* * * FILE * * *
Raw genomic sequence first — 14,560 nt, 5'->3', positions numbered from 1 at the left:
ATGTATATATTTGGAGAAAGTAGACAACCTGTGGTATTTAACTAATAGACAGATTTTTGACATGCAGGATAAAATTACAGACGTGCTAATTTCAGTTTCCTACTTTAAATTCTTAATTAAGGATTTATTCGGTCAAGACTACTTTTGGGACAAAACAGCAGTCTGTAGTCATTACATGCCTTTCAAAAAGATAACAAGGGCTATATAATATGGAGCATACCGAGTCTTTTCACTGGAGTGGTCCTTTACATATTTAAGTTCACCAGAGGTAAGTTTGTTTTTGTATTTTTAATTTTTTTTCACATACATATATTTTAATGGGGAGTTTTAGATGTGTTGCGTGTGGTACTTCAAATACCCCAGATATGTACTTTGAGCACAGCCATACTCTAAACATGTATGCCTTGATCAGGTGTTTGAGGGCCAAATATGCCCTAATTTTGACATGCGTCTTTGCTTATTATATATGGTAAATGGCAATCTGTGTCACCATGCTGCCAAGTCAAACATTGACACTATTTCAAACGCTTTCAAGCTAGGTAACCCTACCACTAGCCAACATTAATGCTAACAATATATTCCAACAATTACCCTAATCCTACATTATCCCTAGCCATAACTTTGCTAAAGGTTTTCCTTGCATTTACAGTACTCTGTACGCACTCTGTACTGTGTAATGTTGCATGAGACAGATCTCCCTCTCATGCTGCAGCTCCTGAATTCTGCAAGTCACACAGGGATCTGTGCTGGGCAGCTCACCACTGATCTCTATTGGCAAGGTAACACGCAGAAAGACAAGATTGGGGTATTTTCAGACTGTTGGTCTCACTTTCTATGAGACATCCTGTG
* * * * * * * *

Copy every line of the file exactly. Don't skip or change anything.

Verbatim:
Raw genomic sequence first — 14,560 nt, 5'->3', positions numbered from 1 at the left:
ATGTATATATTTGGAGAAAGTAGACAACCTGTGGTATTTAACTAATAGACAGATTTTTGACATGCAGGATAAAATTACAGACGTGCTAATTTCAGTTTCCTACTTTAAATTCTTAATTAAGGATTTATTCGGTCAAGACTACTTTTGGGACAAAACAGCAGTCTGTAGTCATTACATGCCTTTCAAAAAGATAACAAGGGCTATATAATATGGAGCATACCGAGTCTTTTCACTGGAGTGGTCCTTTACATATTTAAGTTCACCAGAGGTAAGTTTGTTTTTGTATTTTTAATTTTTTTTCACATACATATATTTTAATGGGGAGTTTTAGATGTGTTGCGTGTGGTACTTCAAATACCCCAGATATGTACTTTGAGCACAGCCATACTCTAAACATGTATGCCTTGATCAGGTGTTTGAGGGCCAAATATGCCCTAATTTTGACATGCGTCTTTGCTTATTATATATGGTAAATGGCAATCTGTGTCACCATGCTGCCAAGTCAAACATTGACACTATTTCAAACGCTTTCAAGCTAGGTAACCCTACCACTAGCCAACATTAATGCTAACAATATATTCCAACAATTACCCTAATCCTACATTATCCCTAGCCATAACTTTGCTAAAGGTTTTCCTTGCATTTACAGTACTCTGTACGCACTCTGTACTGTGTAATGTTGCATGAGACAGATCTCCCTCTCATGCTGCAGCTCCTGAATTCTGCAAGTCACACAGGGATCTGTGCTGGGCAGCTCACCACTGATCTCTATTGGCAAGGTAACACGCAGAAAGACAAGATTGGGGTATTTTCAGACTGTTGGTCTCACTTTCTATGAGACATCCTGTG